Wednesday, June 5, 2013

French Flan with Sugared Almonds

Sometimes you just have to feature the classics. Today, that classic is Madame Bovary, by Gustave Flaubert, which takes place in semi-rural 19th century France.

Most of the time when I blog about food from a particular book, it means that I like the book. Not in this case. In fact, I quite detest this book.
*Gasp!*  A girl with an English degree who hates Madame Bovary?  How could I?

The real question is, how could I not? This story is all about an extremely selfish woman who has a great life and completely ruins it because she is greedy, envious, lustful, immature, and whiny. She is a sad excuse for a woman, and it makes me angry that she has become a pinnacle character in western literature.

Of course, the writing is beautiful, and the characterization is amazing.   But I can’t like a book when I hate the main character.

The thing with Madame Bovary, though, is that the food plays an essential role in the progression (or regression) of the title character. You see, Emma Bovary’s life falls into a negative spiral because she experiences little tastes of luxury, and wants more and more until she is incapable of being happy. Her first taste of luxuriousness was at her wedding, where her family served her and Charles (the groom) a beautiful French feast.
Enter French Flan. Gustave Flaubert describes it through Emma and Charles’ eyes, who have never experienced such extravagant food:
“Big plates of yellow custard shuddered at the slightest bump of the table; they had the initials of the newlyweds traced on their smooth surfaces in arabesques of sugared almonds” (24-25).
Now, flan has a bad rap here in America because of Mexican flan. Mexicans do so many foods right, but flan is not one of them. Yellow Jello? No thanks.

If you don’t know, flan is simply a thick, mostly solid custard, just like Flaubert described. But instead of using gelatin to get that consistency, the French do it the right way – with lots of eggs, and some sort of thickener. I used cornstarch, but the more historically accurate way would have been with flour. I normally would use the more historically accurate method, but I was pressed for time preparing for a sudden and long trip to Finland, and I didn’t do enough research. Sorry! For a more true-to-the-times recipe, click here.

Here is the recipe I used, below. It was thick, rich, and very luxurious.  As a side note, I chose a crustless recipe on purpose.  This is because Flaubert describes that the yellow custard "shuddered" (a.k.a. jiggled).  I didn't see this happening with a crust to hold its shape.  That's the main reason I chose this recipe.

French Flan
View original recipe at Cooking with Corinne

2 cups milk
1/2 cup liquid cream
1/2 cup granulated sugar
5 egg yolks
3 1/2 tbsp cornstarch

In a large saucepan, add first the dry ingredients starting by cornstarch and sugar. Stir to combine. Add the egg yolks and combine until you get a smooth mixture. Add the cream and the milk at the end. 
Place the saucepan on the stove, and bring the mixture to a boil over low heat while stirring constantly. Cook the mixture for about 10 minutes while keeping stirring.
Cover the bottom of a springform pan with parchment paper. Butter and flour the sides.
Pour the mixture in the pan. Reserve at least one hour in the fridge.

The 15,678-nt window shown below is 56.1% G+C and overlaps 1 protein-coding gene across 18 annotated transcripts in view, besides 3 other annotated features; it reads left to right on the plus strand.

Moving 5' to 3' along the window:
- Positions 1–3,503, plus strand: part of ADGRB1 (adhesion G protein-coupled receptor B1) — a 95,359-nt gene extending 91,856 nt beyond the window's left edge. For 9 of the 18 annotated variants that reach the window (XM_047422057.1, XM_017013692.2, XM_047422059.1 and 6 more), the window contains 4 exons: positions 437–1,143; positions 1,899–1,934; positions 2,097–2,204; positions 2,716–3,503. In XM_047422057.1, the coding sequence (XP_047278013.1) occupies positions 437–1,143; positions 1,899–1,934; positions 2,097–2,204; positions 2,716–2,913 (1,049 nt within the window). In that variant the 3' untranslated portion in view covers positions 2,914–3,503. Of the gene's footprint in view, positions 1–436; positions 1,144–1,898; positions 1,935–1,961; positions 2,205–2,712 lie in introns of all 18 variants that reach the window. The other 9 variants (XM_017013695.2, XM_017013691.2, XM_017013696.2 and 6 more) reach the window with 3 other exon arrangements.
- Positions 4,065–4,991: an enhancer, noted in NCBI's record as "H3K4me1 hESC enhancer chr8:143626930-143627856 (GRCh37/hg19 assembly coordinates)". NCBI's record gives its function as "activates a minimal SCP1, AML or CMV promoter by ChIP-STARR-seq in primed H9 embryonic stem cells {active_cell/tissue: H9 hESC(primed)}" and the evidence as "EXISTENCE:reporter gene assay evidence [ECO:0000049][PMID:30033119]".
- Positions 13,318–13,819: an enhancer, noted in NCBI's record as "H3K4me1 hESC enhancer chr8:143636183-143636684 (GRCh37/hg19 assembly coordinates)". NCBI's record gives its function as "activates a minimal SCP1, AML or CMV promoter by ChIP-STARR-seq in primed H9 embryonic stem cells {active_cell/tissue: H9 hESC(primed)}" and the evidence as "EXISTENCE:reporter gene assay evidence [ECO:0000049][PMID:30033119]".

Preheat oven to 340°F and bake for 15 minutes.
Leave a room temperature to cold. Unstick the sides with a knife and remove the flan from the spring-form pan. Serve cold.

Before heating

Heated for 10 minutes after boiling.  See how it's thick enough to leave lines in the custard?

Confessions time: I cheated and used butter + milk instead of cream, since I didn't have any on hand.  I also didn't use a springform pan -- I just used a regular 8" round cake pan.  Even with these cheats, everything turned out fine.

For the sugared almonds tracing the couple's initials, I should have used this recipe, but again, I was in a hurry and only did cursory research.  So here's what I actually did, below.  I also used almond slices instead of whole almonds, which I later crushed to make them easier to work with.

Sugared Almonds
View original recipe here
  • 1 cup whole blanched almonds
  • 1/2 cup sugar
  • 2 tablespoons butter
  • 1/2 teaspoon vanilla extract
  • 3/4 teaspoon salt
Heat almonds, sugar and butter in a heavy skillet over medium heat. Cook, stirring constantly, until almonds are toasted and sugar is a golden brown, about 15 minutes. Stir in vanilla. Spread on aluminum foil; sprinkle with salt. Cool and break into clusters.
I kind of botched my sugared almonds by letting them cook too long. As soon as they barely start turning brown, get them off the burner! They’ll keep cooking (and quickly) even after you remove it from the heat).
When I should have removed it from the heat.  See how it's just barely starting to get brown on some of the sides?
When I actually removed it from the heat.  It got here in about 1 minute.  It cooks fast!
sugared almonds, cooled and crushed
I crushed my almonds with a rolling pin once they were cool and used the crumbs to monogram Charles and Emma Bovary’s initials onto the custard, as described. The sugar will start to dissolve on the damp custard, so you have to be very careful not to mess up. Either that or create a stencil, which is what I should have done.
I ate the E first, because I dislike Emma so much and think she ruins everything she’s a part of.  But the flan tasted fabulous!

1 comment:

Rachel said...

This looks rich and delicious. What did you do with the rest of the almonds?